Russian Foreign Minister Sergei Lavrov said after meeting with Libyan opposition member Abdel Rahman Shalgam the transitional group was lobbying for influence in Libya's future.
"The Transitional National Council does not seek to be recognized as the only legitimate representative of the Libyan people but wants to be seen as a legitimate partner in negotiations on Libya's future," the foreign minister was quoted by the state-run news agency RIA Novosti as saying.
Moscow abstained from votes at the U.N. Security Council that authorized military force in Libya. London has reached out to the transitional council and Washington is said to be hosting an office for the opposition group but stopped short of formal recognition.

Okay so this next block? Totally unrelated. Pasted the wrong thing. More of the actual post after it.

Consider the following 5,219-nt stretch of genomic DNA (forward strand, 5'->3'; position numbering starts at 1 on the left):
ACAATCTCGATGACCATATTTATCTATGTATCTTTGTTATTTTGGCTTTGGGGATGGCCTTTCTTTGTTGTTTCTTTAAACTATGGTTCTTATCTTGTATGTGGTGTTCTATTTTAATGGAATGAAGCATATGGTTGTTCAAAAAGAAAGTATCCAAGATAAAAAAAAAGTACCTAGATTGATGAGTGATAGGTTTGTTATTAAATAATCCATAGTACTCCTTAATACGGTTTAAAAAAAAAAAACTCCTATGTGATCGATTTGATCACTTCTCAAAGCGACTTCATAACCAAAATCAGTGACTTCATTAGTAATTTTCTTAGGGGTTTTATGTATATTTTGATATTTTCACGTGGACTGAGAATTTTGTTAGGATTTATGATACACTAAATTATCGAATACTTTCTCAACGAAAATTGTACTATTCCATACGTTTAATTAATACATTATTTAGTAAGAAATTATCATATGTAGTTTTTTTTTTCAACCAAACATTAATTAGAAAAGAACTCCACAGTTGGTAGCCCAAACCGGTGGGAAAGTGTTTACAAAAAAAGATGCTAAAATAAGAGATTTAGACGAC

The U.S. role in enforcing the U.N.-mandated military intervention in Libya is controversial. Critics of U.S. President Barack Obama said his administration overstepped its authority by committed military assets to the conflict.
"There are serious costs to your administration's failure to appropriately engage Congress on these important matters," warned U.S. Sen. Dick Lugar, R-Ind., ranking member of the Senate Foreign Relations Committee.
U.S. Sens. John Kerry, D-Mass., and John McCain, R-Ariz., however, introduced a bipartisan measure that expresses support for Obama's decisions on the Libyan conflict.